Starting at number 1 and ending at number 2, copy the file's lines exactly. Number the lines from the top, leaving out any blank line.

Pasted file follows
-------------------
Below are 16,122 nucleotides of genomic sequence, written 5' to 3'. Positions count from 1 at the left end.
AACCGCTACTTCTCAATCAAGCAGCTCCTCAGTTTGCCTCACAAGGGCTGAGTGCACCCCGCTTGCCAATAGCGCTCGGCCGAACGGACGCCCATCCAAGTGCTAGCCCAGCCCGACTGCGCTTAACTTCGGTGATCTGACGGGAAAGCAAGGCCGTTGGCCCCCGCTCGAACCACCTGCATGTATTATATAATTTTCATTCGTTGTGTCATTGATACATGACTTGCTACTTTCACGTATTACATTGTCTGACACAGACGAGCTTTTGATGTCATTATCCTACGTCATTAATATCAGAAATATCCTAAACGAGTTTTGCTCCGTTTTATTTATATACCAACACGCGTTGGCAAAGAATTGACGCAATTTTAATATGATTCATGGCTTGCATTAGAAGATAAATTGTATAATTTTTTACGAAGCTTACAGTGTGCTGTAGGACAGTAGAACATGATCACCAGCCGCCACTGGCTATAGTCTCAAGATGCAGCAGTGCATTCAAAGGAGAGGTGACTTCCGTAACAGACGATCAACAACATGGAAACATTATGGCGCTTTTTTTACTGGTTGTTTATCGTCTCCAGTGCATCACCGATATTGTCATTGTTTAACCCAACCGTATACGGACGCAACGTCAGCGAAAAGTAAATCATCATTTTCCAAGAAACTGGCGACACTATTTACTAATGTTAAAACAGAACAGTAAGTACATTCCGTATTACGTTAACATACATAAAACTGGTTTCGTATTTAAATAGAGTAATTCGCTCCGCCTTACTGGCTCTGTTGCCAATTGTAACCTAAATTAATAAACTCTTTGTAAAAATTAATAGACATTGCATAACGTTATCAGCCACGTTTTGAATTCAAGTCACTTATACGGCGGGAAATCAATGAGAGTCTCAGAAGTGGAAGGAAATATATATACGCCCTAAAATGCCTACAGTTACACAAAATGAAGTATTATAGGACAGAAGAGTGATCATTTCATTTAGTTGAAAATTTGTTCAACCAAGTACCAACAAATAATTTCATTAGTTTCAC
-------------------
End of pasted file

Below are 16,122 nucleotides of genomic sequence, written 5' to 3'. Positions count from 1 at the left end.
AACCGCTACTTCTCAATCAAGCAGCTCCTCAGTTTGCCTCACAAGGGCTGAGTGCACCCCGCTTGCCAATAGCGCTCGGCCGAACGGACGCCCATCCAAGTGCTAGCCCAGCCCGACTGCGCTTAACTTCGGTGATCTGACGGGAAAGCAAGGCCGTTGGCCCCCGCTCGAACCACCTGCATGTATTATATAATTTTCATTCGTTGTGTCATTGATACATGACTTGCTACTTTCACGTATTACATTGTCTGACACAGACGAGCTTTTGATGTCATTATCCTACGTCATTAATATCAGAAATATCCTAAACGAGTTTTGCTCCGTTTTATTTATATACCAACACGCGTTGGCAAAGAATTGACGCAATTTTAATATGATTCATGGCTTGCATTAGAAGATAAATTGTATAATTTTTTACGAAGCTTACAGTGTGCTGTAGGACAGTAGAACATGATCACCAGCCGCCACTGGCTATAGTCTCAAGATGCAGCAGTGCATTCAAAGGAGAGGTGACTTCCGTAACAGACGATCAACAACATGGAAACATTATGGCGCTTTTTTTACTGGTTGTTTATCGTCTCCAGTGCATCACCGATATTGTCATTGTTTAACCCAACCGTATACGGACGCAACGTCAGCGAAAAGTAAATCATCATTTTCCAAGAAACTGGCGACACTATTTACTAATGTTAAAACAGAACAGTAAGTACATTCCGTATTACGTTAACATACATAAAACTGGTTTCGTATTTAAATAGAGTAATTCGCTCCGCCTTACTGGCTCTGTTGCCAATTGTAACCTAAATTAATAAACTCTTTGTAAAAATTAATAGACATTGCATAACGTTATCAGCCACGTTTTGAATTCAAGTCACTTATACGGCGGGAAATCAATGAGAGTCTCAGAAGTGGAAGGAAATATATATACGCCCTAAAATGCCTACAGTTACACAAAATGAAGTATTATAGGACAGAAGAGTGATCATTTCATTTAGTTGAAAATTTGTTCAACCAAGTACCAACAAATAATTTCATTAGTTTCAC